Mindfulness

“Finish that RFP, email the client about costs, schedule the photo shoot, review scope changes, did I buy my brother’s birthday present? – wait, now I need to reschedule the photo shoot.”

Do you feel like your mind is constantly full of lists? In brand management, we’re always multitasking, going from one thing to the next, and generally running full speed ahead at all times. Sometimes it would be helpful if we could just pause, be present in the current moment, and consciously choose how we’d like to move forward. This is where the idea of “mindfulness” comes into play.

I know what you’re probably thinking: This is just a fluffy Millennial idea about how we should have peaceful, relaxing workspaces. Well, it’s way more powerful than that. It’s an idea that some people have centered their entire lives around.

Mindful magazine (yes, that’s a real magazine) defines mindfulness this way: “The basic human ability to be fully present, aware of where we are and what we’re doing, and not overly reactive or overwhelmed by what’s going on around us.” More simply put, it’s the act of being aware of oneself, in the present. This means different things to different people, so try to think of mindfulness in the form of meditation, breathing exercises or controlled breathing, and even some yoga postures.

In a 2017 study published by the Centers for Disease Control and Prevention, of more than 85,000 adults, yoga practice among U.S. workers nearly doubled from 2002 to 2012. Meditation rates also increased, from 8 percent to almost 10 percent. There was also evidence demonstrating the benefits of mindfulness practices among workers related to both physical symptoms and mental well-being.

Studies are finding that mindfulness has tangible benefits in the workplace. Here are some of the most common:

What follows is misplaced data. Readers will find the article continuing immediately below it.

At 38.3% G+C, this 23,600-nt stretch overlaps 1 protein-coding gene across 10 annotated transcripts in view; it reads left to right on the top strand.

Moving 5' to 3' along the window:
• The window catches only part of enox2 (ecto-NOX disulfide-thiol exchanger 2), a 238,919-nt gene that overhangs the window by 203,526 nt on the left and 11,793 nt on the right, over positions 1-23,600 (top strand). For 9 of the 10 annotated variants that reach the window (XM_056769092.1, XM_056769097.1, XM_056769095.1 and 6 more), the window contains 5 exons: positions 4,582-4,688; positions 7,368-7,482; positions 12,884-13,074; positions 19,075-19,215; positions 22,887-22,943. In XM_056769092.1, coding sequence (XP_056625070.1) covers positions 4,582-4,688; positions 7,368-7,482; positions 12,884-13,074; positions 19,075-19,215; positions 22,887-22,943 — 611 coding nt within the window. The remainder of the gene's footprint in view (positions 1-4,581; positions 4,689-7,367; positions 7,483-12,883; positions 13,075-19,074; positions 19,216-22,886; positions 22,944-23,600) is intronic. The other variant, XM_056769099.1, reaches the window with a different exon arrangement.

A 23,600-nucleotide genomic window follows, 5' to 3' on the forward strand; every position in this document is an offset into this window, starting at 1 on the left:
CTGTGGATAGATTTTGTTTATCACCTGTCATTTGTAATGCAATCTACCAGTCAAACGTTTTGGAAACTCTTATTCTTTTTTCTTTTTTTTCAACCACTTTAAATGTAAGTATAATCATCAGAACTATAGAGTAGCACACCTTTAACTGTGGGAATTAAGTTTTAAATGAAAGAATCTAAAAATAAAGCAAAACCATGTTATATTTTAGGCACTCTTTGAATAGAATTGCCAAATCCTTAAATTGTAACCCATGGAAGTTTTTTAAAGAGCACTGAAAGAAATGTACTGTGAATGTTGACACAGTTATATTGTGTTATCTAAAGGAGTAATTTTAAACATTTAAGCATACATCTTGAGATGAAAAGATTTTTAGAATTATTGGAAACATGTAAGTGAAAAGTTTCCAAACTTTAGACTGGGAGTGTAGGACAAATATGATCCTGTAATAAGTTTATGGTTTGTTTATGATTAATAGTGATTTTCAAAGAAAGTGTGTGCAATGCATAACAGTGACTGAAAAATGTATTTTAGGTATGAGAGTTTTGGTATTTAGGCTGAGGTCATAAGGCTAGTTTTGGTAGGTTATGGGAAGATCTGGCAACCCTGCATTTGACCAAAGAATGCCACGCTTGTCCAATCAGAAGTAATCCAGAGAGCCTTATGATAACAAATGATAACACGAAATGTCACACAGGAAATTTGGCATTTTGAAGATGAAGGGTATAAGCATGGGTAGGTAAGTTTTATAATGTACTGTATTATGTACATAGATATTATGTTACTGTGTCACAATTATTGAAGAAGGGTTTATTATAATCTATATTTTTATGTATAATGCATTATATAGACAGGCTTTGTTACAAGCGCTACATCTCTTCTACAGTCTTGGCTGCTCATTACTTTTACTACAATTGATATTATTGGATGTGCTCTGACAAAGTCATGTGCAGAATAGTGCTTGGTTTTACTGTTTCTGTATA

Reduces stress and anxiety
Improves the ability to focus
Cultivates emotional intelligence
Helps you become less REactive and more PROactive
Increases self-confidence
Improves creativity

These are benefits we’d all enjoy, but it may seem like a lofty goal to practice mindfulness enough to make an impact. Here are some ways you can start practicing mindfulness at work (or at home):

Stop (or minimize) multitasking – Try to maintain focus on a single task, and then notice when your mind drifts off to something else. When this happens, mentally shut down all the unrelated thoughts entering your mind and stay focused on what you were doing.

Turn off all notifications – Turn off notifications and check email only when you’re intentionally breaking your focus from a current project. Same goes for calendar invites.

Breathe – It sounds too simple, but if you get an infuriating email or are rushing from meeting to meeting, take a few seconds to breathe. Just a short period of time practicing controlled or focused breathing can put you in the right frame of mind before going back to your work.

Practice daily – Committing to some amount of training every day is the key to progress and success. This can be counting to ten, sitting in a dark room, or doing guided meditation. Try to allot at least ten minutes a day – pick a location and time of day, and stick to it.

Take classes – Attend guided meditation or yoga classes, or sign up for a program like mindfulness-based stress reduction or Transcendental Meditation.

Download an app or two – They give you access to different types of meditation practices, let you set goals and reminders, and track your progress.

I hope this post has left you feeling inspired, relaxed, and thinking about how you might try a few mindfulness practices on your own. Who wouldn’t want to be more relaxed, focused, and productive at work?

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